4th Prize, Los Angeles Times, 1979-81
Mate in 3
An intriguing three-mover with cleverly separated continuations.
1.Kg5 threatens 2.Qh3+ K×e4 3.d3 or Re2 or Bh7, and exposes the white king to three checks from the black queen. If 1...Qa5+ 2.e5+ Be4 3.Bc4. If 1...Qb5+ 2.Bd5 threats 3.e5 and 3.Qh3, 2...Q×d5+,B×d5 3.exd5 or 2...Qd7 3.Bc4. Finally if 1...Qc5+ 2.Rd5 threat 3.e5, 2...Q×d5+ or B×d5 3.exd5, or 2...Qc8,Q×a3 or Q×e7 3.R×d4. There is one by-play variation – 1...Q×d2 2.R×d4+ Kc3 3.Sb5 or 2...Ke3 3.Qh3. It is interesting to figure out why only one continuation works after each check.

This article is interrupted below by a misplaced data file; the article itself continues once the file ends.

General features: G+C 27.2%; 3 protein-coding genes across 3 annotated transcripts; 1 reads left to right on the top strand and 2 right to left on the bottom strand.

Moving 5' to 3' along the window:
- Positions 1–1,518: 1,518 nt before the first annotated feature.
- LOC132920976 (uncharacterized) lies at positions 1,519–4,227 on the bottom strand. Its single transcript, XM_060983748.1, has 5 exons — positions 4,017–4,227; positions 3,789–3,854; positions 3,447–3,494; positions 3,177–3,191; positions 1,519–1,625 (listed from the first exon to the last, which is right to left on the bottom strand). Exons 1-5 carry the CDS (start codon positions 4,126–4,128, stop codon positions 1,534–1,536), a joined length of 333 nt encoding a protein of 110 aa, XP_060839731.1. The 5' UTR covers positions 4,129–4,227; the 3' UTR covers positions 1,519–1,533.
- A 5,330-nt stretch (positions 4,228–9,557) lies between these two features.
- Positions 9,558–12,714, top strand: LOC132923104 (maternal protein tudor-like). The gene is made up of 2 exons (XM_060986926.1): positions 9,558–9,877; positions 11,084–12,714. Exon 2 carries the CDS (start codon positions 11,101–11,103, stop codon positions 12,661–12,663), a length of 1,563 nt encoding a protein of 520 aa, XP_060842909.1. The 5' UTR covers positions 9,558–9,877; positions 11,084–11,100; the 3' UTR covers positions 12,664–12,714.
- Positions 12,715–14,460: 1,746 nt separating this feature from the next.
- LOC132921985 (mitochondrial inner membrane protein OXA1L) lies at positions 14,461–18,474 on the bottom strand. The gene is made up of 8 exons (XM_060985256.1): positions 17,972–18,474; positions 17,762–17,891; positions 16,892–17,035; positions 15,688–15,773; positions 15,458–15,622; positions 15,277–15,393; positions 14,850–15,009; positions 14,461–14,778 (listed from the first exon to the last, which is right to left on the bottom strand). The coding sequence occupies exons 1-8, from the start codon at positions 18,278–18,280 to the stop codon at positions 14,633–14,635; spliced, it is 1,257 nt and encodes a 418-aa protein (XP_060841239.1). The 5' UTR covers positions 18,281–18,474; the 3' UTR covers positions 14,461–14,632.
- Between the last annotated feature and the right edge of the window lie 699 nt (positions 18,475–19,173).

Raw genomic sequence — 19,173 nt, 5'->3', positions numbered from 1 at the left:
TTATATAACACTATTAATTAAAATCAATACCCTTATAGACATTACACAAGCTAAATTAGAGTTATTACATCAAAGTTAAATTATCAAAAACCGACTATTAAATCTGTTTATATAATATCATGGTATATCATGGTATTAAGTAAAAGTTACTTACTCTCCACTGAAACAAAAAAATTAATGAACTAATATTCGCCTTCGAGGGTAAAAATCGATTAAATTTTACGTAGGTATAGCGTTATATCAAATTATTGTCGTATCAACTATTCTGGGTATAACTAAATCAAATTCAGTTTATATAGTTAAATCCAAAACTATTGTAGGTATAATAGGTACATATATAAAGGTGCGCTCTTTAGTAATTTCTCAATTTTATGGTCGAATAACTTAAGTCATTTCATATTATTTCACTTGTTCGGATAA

Dafydd Johnston: The check-inviting key is striking enough in itself, but the reasons why each check must be answered by a different move are the most interesting thing about this problem.
Guy Meissonnier points out that 1.Qg6? is an excellent try, refuted only by 1...Sd7!